July 3rd, 2014
July 17th, 2019
Happy 4th of July everyone! This is the dessert that I will be serving to the family for the holiday. It is a trifle of lady fingers, raspberry jam, berries and mascarpone whipped cream. In a traditional tiramisu the lady fingers are soaked in espresso topped with marsala and mascarpone cream. Chocolate is sprinkled on the top. In this lighter version, the lady fingers are soaked in a Grand Marnier raspberry jam and the berries are added instead of chocolate. I even took it a step further by using orange juice instead of Grand Marnier. We have lots of kids at our party and I don’t think they would appreciate the alcohol.
The great thing about this dessert is that has to be made ahead of time. The longer it sits the better it gets. It couldn’t be simpler. Enjoy your holiday.
RASPBERRY AND BLUEBERRY TIRAMISU (Adapted from Giada De Laurentiis)
1 12 ounce jar of seedless raspberry jam
6 Tablespoon Grand Marnier or Orange Juice
1 pound Mascarpone Cheese, at room temperature
1 cup heavy cream
1/4 cup granulated sugar
1 teaspoon vanilla extract
48 soft ladyfingers (2 3-0unce packages) or 40 dry Italian Ladyfingers (2 packages)
3 baskets fresh raspberries (1/2 dry pint, about 3 3/4 cups total)
A handful of blueberries
Stir together the jam and 4 tablespoons of Grand Marnier or orange juice in a small bowl to blend.
Stir together the mascarpone and remaining 2 tablespoons of Grand Marnier or orange juice in a large bowl to blend. Using an electric mixer, beat the cream, granulated sugar, and vanilla in another large bowl until soft peaks form. Using a large rubber spatula, stir a fourth of the whipped cream into the mascarpone mixture to lighten. Fold the remaining whipped cream into the mascarpone mixture.
Line the bottom of a 13x9x2-inch glass baking dish or other decorative serving dish with a third of the ladyfingers. Spread a third of the jam mixture over the ladyfingers. Spread a third of the mascarpone mixture over the jam mixture, then cover with a third of the fresh raspberries. Repeat layering with the remaining ladyfingers, jam mixture, mascarpone mixture, and raspberries. Cover and refrigerate at least 3 hours of overnight.
Dust confectioners’ sugar over the top if desired and serve.
April 30th, 2010
I love financiers. They are little cakes shaped like gold bricks and first sold in the financial district of Paris in patisseries to moneymen with their morning espressos. They are distinctive because of the ingredients; browned butter, almond flour, egg whites and plops of fruit. I have made them with raspberries and even did a savory batch with ground walnuts and sage.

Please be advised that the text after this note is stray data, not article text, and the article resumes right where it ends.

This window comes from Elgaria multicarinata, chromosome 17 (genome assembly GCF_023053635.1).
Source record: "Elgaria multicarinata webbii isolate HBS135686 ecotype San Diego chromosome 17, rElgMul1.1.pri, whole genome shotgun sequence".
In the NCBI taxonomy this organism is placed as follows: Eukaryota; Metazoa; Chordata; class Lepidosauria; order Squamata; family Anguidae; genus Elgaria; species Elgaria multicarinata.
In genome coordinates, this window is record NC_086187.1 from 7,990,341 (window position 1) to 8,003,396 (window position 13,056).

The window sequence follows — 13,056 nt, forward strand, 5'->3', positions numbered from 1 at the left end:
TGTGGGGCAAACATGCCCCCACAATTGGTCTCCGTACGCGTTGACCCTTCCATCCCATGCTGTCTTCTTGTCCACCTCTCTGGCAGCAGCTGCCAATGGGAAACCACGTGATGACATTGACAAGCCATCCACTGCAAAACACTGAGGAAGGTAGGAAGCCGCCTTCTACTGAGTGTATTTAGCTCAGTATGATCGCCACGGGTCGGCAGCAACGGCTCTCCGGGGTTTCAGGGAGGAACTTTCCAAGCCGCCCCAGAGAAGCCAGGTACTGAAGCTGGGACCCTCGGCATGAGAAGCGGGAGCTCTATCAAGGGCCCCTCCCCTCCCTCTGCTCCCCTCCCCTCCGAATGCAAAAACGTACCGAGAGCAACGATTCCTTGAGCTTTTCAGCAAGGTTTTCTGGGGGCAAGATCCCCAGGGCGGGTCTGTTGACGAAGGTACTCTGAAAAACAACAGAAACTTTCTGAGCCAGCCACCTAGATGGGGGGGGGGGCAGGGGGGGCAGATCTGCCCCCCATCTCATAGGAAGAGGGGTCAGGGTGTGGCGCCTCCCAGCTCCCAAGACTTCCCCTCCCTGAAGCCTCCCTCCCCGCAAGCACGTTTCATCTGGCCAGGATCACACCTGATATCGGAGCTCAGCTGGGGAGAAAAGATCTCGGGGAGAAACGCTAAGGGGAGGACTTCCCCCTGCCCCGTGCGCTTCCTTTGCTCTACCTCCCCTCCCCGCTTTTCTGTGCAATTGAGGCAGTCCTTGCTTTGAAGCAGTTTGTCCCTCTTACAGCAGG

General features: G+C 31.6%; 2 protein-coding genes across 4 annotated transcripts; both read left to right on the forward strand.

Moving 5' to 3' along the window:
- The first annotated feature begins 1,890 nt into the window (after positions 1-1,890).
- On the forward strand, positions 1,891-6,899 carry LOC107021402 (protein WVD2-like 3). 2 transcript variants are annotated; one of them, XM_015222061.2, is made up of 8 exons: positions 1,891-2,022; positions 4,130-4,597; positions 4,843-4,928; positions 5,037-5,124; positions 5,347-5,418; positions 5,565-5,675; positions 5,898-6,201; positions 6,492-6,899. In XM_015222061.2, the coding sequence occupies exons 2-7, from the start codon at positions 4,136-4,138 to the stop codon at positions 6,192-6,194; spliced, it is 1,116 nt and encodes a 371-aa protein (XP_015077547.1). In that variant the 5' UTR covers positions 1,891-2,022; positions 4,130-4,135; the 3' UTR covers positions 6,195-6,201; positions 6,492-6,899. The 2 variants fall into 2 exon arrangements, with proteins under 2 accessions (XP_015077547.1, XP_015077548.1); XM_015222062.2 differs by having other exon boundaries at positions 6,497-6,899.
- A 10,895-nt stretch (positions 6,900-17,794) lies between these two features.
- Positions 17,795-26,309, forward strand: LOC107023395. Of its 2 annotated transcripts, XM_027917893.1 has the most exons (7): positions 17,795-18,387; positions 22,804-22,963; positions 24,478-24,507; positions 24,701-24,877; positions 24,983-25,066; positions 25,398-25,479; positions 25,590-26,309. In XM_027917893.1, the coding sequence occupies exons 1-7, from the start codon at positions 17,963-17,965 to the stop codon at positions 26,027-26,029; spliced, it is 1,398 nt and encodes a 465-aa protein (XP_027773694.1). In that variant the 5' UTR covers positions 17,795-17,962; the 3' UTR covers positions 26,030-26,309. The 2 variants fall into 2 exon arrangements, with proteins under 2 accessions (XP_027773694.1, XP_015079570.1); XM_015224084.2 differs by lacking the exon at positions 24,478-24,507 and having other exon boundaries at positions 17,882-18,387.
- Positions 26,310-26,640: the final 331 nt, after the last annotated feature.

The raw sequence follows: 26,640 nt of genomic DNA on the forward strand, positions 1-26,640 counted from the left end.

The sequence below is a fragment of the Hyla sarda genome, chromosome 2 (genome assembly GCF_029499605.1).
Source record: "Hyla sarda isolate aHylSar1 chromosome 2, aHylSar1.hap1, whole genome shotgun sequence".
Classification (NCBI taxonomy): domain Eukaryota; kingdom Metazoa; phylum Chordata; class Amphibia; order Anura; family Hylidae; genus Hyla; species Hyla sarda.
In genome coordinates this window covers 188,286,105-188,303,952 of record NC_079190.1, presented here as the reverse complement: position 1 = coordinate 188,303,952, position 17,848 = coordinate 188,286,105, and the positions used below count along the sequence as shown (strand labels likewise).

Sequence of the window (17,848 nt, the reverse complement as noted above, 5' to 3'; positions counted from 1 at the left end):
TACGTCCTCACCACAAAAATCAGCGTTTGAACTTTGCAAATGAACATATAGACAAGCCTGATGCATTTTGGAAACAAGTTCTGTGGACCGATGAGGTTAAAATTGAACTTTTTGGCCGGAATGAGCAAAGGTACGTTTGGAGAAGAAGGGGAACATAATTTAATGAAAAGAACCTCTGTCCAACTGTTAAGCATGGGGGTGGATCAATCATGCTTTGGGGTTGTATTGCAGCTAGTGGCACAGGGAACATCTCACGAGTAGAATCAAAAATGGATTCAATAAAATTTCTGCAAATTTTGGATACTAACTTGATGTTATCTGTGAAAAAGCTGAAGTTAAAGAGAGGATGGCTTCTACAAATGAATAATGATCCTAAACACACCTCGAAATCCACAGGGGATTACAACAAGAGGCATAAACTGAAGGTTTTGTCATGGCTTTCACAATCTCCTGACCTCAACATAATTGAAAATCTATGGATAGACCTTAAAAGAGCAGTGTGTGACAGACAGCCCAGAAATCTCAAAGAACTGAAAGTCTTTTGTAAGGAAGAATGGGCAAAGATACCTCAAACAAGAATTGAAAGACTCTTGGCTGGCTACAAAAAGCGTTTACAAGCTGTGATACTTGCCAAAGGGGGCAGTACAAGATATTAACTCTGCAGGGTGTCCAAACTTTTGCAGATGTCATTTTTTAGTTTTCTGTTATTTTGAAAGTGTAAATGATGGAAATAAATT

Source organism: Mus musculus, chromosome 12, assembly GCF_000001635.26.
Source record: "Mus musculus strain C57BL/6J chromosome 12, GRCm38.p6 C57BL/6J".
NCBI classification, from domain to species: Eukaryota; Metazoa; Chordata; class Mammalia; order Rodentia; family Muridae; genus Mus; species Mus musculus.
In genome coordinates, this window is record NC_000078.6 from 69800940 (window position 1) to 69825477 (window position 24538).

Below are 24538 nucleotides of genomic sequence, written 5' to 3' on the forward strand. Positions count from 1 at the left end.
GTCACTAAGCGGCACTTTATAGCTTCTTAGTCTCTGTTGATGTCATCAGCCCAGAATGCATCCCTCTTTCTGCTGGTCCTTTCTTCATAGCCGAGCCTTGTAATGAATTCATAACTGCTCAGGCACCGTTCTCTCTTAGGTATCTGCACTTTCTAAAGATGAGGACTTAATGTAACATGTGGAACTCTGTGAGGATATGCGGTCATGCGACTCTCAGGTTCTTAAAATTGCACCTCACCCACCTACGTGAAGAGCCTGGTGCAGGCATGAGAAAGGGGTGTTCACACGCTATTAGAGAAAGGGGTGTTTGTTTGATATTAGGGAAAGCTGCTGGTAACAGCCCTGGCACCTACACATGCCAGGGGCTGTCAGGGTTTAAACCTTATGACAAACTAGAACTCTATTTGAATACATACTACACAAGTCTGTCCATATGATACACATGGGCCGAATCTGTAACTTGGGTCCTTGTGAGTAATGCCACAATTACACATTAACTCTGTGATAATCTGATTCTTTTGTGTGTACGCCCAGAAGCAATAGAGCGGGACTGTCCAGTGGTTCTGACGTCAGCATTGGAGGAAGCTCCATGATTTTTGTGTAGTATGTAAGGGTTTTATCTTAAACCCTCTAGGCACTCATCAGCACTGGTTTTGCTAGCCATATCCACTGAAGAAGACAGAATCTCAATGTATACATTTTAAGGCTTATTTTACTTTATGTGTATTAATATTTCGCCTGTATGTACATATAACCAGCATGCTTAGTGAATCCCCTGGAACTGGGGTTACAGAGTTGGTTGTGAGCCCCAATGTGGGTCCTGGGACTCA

Of course you need special rectangular molds to make them authentic. Here is a source for silicone molds. I was given some tin fluted molds by a friend. I love how pretty the financiers look with the scalloped edges. But you can also make financiers in mini-muffin tins if you don’t want to invest in yet another pan.
The summer has become humid with afternoon thunderstorms in our area. The only time that is pleasant on the porch is early morning before the heat and boat traffic take control. It is a good time for a cup of coffee and one of these small treats.
6 Tablespoons butter
1 1/2 cup Almond Flour
1/2 cup all purpose flour
2 cups confectioners’ sugar
5 egg whites
1 teaspoon vanilla extract
Preheat the oven to 400° F and butter the financier molds. Sprinkle the molds with flour, tapping away any excess. Allow the butter to melt on a low heat, wait until it turns a light brown color and begins to release a nutty scent, then remove from the heat. Mix the flour, ground almonds and confectioners’ sugar in a large bowl. Add the egg whites and the vanilla extract and combine everything well using a whisk. Add the melted butter and whisk vigorously again. Fill the moulds with the batter and place three berries on each mold. Bake the financiers for 5 minutes before lowering the heat to 350°F and allowing them to bake for another 10 minutes. Transfer the financier moulds to a wire rack and allow to cool completely. Makes 18 Financiers.
January 4th, 2015
I am late with my Barefoot Blogger recipe this month but want to thank Cassandra of Foodie with Little Thyme for choosing this cookie recipe. We have had two cookie recipes this month and I am sure all of those with a sweet tooth are very pleased. But frankly, I hope that we have at least one savory recipe next month so that my scales will stop screaming at me. These cookies were very good and easy to make. For some reason my cookie dough was a little dry, so that the cookies crumbled when I rolled and pressed them. But that did not affect the buttery flavor. The coconut added a nice touch and you can get very creative with the jam that you use. All I had on hand was blueberry and raspberry. If you have apricot jam or orange marmalade it will give you a nice contrast with the raspberry jam if you do half of the cookies with each jam.
JAM THUMBPRINT COOKIES ( The Barefoot Contessa )
3/4 pound (3 sticks) unsalted butter, at room temperature
1 cup sugar
1 teaspoon pure vanilla extract
3 1/2 cups all-purpose flour
1/4 teaspoon kosher salt
1 egg beaten with 1 tablespoon water, for egg wash
7 ounces sweetened flaked coconut
Raspberry and/or apricot jam
Preheat the oven to 350 degrees.
In an electric mixer fitted with the paddle attachment, cream together the butter and sugar until they are just combined and then add the vanilla. Separately, sift together the flour and salt. With the mixer on low speed, add the flour mixture to the creamed butter and sugar. Mix until the dough starts to come together. Dump on a floured board and roll together into a flat disc. Wrap in plastic wrap and chill for 30 minutes.
Roll the dough into 1 1/4 inch balls. Dip each ball into the egg wash and then roll it in coconut. Place the balls on an ungreased cookie sheet and press a light indentation into the top of each with your finger. Drop 1/4 teaspoon of jam into each indentation. Bake for 20 to 25 minutes, until the coconut is a golden brown. Cool and serve.